Sherrie Levine

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Sherrie Levine
Born (1947-04-17) April 17, 1947 (age 68)
Hazleton, Pennsylvania
Nationality American
Education University of Wisconsin, Madison
Known for Photographer, appropriation artist

Sherrie Levine (born April 17, 1947 in Hazleton, Pennsylvania) is an American photographer and appropriation artist.

Early life and education[edit]

Sherrie Levine was born on April 17, 1947 in Hazleton, Pennsylvania.[1] Levine received her Bachelor of Arts from the University of Wisconsin, Madison in 1969.[1] In 1973, she earned a Master of Fine Arts from the same institution.[1]

Style and career[edit]

Much of Levine's work is in the form of a very direct version of re-photography. A larger category of re-photography and collage is the impulse of artists using this kind of appropriation as its own focus—someone who pulls from the works of others and the worlds they depict to create their own work. Appropriation art became popular in the late 70’s although its tendency can be traced from the early Modernist works specifically using collage. Other appropriation artists such as Louise Lawler, Vikky Alexander, Barbara Kruger and Mike Bidlo all came into prominence in New York’s East Village in the 1980s. The importance of appropriation art in contemporary culture lay in its ability to fuse broad cultural images as a whole and place them toward narrower signs of personal interpretation.

In 1977 Levine participated in an exhibition, entitled Pictures, at the Artists Space in New York curated by Douglas Crimp.[2] The other artists included in the exhibition were Robert Longo, Troy Brauntuch, Jack Goldstein, and Philip Smith.[2] Crimp's term, "Pictures Generation," was later used to describe the generation of artists in the late 70s and early 80s who were moving away from minimalism and towards picture-making.[2]

Levine is best known for her series of photographs, After Walker Evans, which were shown at her 1980 solo exhibition at the Metro Pictures Gallery.[3] The works consist of famous Walker Evans photographs, rephotographed by Levine out of an Evans exhibition catalog, and then presented as Levine's artwork with no manipulation of the images.[3] The Evans photographs—made famous by his book project Let Us Now Praise Famous Men, with writings by James Agee—are widely considered to be the quintessential photographic record of the rural American poor during the Great Depression.[4] The Estate of Walker Evans saw it as copyright infringement, and acquired Levine's works to prohibit their sale.[5] Levine's appropriation of Evans's images has since become a hallmark of the post-modern movement.[6]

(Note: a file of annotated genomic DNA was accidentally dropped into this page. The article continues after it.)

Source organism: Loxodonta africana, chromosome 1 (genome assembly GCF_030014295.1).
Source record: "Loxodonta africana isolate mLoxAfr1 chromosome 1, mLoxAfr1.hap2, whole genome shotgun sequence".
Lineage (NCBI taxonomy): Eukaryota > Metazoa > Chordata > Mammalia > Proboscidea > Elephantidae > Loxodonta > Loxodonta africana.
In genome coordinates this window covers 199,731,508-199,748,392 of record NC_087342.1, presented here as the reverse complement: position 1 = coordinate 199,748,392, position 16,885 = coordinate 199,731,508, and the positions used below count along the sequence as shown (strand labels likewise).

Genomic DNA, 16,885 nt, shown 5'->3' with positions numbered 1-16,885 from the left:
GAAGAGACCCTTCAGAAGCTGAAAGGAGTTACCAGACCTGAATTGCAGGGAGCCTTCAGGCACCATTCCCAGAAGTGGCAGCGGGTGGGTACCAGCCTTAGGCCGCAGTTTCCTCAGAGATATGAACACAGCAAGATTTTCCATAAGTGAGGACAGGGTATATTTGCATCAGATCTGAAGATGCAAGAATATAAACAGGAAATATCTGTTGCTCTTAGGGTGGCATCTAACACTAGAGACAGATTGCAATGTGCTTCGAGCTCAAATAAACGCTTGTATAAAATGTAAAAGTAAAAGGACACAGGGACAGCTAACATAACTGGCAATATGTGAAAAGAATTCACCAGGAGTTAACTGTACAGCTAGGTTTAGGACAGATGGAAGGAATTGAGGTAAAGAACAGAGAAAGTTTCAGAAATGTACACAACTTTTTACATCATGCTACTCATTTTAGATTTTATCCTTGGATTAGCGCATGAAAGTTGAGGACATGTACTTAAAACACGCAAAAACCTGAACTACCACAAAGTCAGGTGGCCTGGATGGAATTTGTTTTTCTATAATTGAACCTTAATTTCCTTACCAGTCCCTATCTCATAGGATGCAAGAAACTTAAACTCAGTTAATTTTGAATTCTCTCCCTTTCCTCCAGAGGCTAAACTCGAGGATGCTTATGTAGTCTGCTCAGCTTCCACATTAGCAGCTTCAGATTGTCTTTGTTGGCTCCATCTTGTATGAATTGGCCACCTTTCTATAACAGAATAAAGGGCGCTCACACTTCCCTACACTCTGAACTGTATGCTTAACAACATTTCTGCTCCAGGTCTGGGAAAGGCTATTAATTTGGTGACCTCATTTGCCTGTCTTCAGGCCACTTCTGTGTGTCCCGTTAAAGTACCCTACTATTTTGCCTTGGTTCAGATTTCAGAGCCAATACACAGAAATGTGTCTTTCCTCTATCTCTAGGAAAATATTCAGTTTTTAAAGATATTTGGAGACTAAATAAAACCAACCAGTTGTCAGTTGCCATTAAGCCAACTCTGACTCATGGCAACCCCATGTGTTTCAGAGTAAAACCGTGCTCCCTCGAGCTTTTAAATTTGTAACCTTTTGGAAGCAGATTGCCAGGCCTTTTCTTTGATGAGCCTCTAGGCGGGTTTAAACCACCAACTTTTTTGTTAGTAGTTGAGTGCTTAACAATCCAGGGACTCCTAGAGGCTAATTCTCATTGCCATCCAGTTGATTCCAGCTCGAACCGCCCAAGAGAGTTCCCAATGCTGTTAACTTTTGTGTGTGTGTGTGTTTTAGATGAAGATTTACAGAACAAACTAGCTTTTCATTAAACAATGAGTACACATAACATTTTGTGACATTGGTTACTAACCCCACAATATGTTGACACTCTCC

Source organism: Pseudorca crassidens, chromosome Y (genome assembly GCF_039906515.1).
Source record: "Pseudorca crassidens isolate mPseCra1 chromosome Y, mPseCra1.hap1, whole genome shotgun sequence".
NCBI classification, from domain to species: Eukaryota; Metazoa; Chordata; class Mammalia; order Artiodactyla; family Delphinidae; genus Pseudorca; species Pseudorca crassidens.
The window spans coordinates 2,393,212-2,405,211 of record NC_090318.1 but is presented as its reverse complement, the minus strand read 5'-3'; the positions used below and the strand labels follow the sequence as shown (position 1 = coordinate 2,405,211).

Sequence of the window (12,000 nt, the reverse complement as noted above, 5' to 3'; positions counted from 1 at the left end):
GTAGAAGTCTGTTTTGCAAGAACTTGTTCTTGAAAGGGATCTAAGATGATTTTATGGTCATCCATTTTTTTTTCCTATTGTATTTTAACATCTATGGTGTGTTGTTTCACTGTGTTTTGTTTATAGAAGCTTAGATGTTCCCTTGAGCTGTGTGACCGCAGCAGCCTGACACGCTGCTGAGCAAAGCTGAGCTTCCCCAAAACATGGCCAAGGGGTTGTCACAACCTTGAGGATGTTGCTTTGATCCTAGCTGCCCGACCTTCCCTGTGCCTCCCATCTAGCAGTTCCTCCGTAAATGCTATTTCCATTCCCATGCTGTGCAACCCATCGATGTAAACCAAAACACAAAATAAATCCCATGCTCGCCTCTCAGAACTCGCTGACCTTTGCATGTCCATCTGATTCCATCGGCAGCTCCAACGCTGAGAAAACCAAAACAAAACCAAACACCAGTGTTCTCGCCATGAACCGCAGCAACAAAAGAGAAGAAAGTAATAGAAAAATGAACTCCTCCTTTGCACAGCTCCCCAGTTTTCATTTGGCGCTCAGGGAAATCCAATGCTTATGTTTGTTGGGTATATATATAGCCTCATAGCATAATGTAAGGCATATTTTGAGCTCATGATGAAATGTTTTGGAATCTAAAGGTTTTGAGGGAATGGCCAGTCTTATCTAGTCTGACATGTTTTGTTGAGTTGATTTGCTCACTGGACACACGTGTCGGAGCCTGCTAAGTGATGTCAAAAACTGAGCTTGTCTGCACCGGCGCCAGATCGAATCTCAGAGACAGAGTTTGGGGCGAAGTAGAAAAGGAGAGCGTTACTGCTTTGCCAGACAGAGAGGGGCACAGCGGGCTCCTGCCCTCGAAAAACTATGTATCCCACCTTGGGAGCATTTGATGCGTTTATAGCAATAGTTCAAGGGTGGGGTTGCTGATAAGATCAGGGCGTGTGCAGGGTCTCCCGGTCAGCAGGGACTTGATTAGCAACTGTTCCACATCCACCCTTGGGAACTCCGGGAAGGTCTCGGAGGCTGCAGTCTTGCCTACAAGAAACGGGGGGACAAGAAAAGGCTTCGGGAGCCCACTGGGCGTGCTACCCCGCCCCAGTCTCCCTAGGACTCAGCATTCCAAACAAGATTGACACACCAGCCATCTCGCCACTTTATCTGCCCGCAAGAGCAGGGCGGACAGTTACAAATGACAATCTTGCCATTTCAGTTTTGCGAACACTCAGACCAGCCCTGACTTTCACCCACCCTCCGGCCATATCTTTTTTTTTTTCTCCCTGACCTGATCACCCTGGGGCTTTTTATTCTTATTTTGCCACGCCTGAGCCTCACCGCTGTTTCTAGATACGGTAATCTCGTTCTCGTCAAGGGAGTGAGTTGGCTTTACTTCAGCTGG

Levine re-photographed a number of works by other artists, including Eliot Porter and Edward Weston.[1] Further examples of Levine's art includes photographs of Van Gogh paintings from a book of his work; watercolor paintings based directly on work by Fernand Léger; pieces of plywood with their plugged knotholes painted bright, solid colors; and her 1991 Fountain, a bronze urinal, modeled after Marcel Duchamp's 1917 Fountain.

In 1993 Levine created glass copies of sculptures by Constantin Brancusi from the permanent collection of the Philadelphia Museum of Art in an exhibition entitled Museum Studies.[7] In 2009, the Metropolitan Museum of Art held an exhibition, entitled The Pictures Generation, which featured Levine's works.[8] In November 2011, the Whitney Museum of Art in New York City mounted a survey exhibition of Levine's career entitled Mayhem.[9] Sherrie Levine: Mayhem, mounted at the Whitney Museum of Art from November 2011 through January 2012, was a meticulously ordered installation, ranging from Levine's best-known photographs of photographs to her more recent Crystal Skull series (2010).[10]

Public collections[edit]

Levine's works can be seen in a number of public institutions, including:

Art market[edit]

Levine showed with Baskerville & Watson Gallery, New York, in the early 1980s and began working with Mary Boone in 1987. Levine is represented by the David Zwirner Gallery, New York, and the Simon Lee Gallery, London.

See also[edit]


  1. ^ a b c d "Sherrie Levine", Solomon R. Guggenheim Museum, Retrieved 17 November 2014.
  2. ^ a b c Fowle, Kate. "The Pictures Generation", Frieze Magazine, Retrieved 17 November 2014.
  3. ^ a b Pollack, Maika. "Will the Real Sherrie Levine Please Stand Up?, The Observer, Retrieved 17 November 2014.
  4. ^ Downes, Lawrence. "Of Poor Farmers and Famous Men", The New York Times, Retrieved 17 November 2014.
  5. ^ Jana, Reena. "Is It Art, or Memorex?", Wired Magazine, Retrieved March 21, 2001.]
  6. ^ "After Walker Evans: Sheer Levine", The Metropolitan Museum of Art, Retrieved 17 November 2014.
  7. ^ "Museum Studies", Philadelphia Museum of Art, Retrieved 23 November 2014.
  8. ^ "The Pictures Generation", Retrieved 17 November 2014.
  9. ^ Smith, Roberta. "Flattery (Sincere?) Lightly Dusted With Irony", The New York Times, Retrieved November 11, 2011.
  10. ^ Lossin, R.H. (January 2012). "Sherrie Levine: Mayhem". The Brooklyn Rail. 
  11. ^ "Sherrie Levine", Museum of Modern Art, Retrieved 23 November 2014.
  12. ^ "Levine", Philadelphia Museum of Art, Retrieved 23 November 2014.
  13. ^ "Sherrie Levine", Whitney Museum of American Art, Retrieved 23 November 2014.
  14. ^ "2 Shoes, Sherrie Levine", Tate, Retrieved 23 November 2014.


External links[edit]